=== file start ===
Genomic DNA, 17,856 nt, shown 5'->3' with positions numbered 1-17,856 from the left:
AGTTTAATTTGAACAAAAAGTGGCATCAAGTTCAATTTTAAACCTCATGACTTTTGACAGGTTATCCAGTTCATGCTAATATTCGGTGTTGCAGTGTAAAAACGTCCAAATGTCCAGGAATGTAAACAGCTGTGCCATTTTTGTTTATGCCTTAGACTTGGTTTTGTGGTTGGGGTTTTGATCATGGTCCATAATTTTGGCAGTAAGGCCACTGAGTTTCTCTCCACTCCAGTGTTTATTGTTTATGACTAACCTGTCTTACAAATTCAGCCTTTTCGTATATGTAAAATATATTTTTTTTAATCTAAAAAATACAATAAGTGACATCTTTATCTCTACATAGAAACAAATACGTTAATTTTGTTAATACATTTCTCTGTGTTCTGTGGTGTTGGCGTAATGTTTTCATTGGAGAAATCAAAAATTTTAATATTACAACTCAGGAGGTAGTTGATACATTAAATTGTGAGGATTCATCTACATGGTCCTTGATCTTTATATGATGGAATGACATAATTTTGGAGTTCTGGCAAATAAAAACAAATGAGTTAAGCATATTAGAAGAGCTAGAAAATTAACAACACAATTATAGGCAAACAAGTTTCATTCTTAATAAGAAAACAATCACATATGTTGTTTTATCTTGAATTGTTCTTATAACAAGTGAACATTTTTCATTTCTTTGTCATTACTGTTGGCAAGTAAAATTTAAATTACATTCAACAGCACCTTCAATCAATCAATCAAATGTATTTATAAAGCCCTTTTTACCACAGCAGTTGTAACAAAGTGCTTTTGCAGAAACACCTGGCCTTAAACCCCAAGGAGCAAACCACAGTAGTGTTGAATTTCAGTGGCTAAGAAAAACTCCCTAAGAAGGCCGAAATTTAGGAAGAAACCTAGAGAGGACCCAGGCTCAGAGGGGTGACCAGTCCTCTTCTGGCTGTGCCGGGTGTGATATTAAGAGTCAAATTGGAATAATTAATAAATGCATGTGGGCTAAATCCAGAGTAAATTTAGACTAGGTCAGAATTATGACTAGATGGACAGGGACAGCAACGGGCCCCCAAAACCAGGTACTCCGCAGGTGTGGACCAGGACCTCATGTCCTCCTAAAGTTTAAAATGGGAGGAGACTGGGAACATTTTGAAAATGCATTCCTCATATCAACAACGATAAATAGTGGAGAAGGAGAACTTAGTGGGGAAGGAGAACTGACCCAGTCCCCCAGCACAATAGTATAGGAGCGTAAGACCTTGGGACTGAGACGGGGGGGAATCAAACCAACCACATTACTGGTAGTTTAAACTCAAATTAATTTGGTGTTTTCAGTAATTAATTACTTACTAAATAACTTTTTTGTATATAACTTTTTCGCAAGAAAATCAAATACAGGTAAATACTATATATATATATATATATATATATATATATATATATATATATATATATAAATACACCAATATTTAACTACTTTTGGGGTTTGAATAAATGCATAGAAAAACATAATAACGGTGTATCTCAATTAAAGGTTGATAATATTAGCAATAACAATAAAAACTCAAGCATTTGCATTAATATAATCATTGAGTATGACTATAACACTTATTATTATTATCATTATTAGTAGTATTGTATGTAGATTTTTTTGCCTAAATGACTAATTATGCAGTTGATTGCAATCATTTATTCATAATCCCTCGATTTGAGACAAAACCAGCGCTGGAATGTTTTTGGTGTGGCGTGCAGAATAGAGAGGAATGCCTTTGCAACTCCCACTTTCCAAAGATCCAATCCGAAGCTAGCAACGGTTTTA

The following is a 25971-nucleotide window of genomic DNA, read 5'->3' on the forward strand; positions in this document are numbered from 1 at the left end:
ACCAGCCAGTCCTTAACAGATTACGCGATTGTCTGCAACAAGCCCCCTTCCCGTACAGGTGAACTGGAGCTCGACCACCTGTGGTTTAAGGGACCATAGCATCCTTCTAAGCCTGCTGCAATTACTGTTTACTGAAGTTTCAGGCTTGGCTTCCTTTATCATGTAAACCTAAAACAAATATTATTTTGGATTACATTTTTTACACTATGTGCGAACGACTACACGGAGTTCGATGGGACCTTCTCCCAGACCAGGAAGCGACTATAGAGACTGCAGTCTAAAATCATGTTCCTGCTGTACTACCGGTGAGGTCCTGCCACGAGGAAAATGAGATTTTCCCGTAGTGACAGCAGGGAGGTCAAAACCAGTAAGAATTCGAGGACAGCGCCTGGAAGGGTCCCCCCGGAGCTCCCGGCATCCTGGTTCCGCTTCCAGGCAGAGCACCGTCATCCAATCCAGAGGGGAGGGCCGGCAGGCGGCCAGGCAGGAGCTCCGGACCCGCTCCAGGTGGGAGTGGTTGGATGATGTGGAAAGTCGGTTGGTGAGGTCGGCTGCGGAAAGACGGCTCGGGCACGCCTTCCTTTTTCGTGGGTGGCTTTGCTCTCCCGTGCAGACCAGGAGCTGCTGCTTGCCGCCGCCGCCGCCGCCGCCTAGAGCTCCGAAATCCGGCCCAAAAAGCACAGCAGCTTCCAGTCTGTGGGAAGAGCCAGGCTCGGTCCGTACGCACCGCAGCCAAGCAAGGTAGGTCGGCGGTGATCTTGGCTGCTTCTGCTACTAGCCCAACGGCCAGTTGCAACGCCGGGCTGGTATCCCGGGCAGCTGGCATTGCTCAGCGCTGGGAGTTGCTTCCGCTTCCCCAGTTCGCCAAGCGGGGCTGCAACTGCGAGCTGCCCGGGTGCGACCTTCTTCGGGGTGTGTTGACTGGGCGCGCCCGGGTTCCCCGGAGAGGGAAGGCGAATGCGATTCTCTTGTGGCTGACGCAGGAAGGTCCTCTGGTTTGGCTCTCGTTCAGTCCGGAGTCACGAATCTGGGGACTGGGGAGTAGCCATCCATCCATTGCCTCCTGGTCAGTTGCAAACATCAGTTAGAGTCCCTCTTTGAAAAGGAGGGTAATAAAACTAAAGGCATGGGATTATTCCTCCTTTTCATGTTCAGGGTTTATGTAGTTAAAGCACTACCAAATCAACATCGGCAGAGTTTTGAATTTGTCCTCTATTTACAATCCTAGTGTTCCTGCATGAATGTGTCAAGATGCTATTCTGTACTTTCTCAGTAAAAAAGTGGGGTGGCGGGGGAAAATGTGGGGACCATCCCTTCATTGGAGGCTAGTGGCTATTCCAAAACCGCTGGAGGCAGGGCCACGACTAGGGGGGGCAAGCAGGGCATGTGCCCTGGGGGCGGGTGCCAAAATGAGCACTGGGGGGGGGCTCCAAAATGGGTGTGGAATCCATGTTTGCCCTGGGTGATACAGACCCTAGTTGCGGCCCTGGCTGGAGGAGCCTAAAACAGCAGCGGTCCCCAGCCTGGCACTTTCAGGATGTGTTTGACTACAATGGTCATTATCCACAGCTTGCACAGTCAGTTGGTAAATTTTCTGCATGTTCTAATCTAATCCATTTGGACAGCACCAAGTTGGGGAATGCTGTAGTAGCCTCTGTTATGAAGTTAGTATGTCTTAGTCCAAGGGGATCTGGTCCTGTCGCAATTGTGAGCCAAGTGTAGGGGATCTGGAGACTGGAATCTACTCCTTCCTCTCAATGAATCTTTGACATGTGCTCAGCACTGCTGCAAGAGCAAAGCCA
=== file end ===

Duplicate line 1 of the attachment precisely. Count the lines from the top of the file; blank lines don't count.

Genomic DNA, 17,856 nt, shown 5'->3' with positions numbered 1-17,856 from the left: